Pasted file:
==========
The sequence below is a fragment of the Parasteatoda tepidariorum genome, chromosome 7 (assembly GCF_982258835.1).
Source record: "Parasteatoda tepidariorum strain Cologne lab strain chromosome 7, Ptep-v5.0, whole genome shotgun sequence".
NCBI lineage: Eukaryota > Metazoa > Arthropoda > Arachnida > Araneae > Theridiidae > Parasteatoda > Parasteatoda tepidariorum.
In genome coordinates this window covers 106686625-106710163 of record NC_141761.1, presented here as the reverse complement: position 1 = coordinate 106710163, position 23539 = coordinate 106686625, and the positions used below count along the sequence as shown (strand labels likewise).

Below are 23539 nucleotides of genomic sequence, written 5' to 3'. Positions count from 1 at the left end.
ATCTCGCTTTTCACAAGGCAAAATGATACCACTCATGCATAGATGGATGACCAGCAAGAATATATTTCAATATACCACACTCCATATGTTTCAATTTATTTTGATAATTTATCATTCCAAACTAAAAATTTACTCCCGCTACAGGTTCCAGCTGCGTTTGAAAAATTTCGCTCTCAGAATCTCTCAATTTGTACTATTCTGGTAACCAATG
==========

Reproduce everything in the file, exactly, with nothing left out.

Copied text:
The sequence below is a fragment of the Parasteatoda tepidariorum genome, chromosome 7 (assembly GCF_982258835.1).
Source record: "Parasteatoda tepidariorum strain Cologne lab strain chromosome 7, Ptep-v5.0, whole genome shotgun sequence".
NCBI lineage: Eukaryota > Metazoa > Arthropoda > Arachnida > Araneae > Theridiidae > Parasteatoda > Parasteatoda tepidariorum.
In genome coordinates this window covers 106686625-106710163 of record NC_141761.1, presented here as the reverse complement: position 1 = coordinate 106710163, position 23539 = coordinate 106686625, and the positions used below count along the sequence as shown (strand labels likewise).

Below are 23539 nucleotides of genomic sequence, written 5' to 3'. Positions count from 1 at the left end.
ATCTCGCTTTTCACAAGGCAAAATGATACCACTCATGCATAGATGGATGACCAGCAAGAATATATTTCAATATACCACACTCCATATGTTTCAATTTATTTTGATAATTTATCATTCCAAACTAAAAATTTACTCCCGCTACAGGTTCCAGCTGCGTTTGAAAAATTTCGCTCTCAGAATCTCTCAATTTGTACTATTCTGGTAACCAATG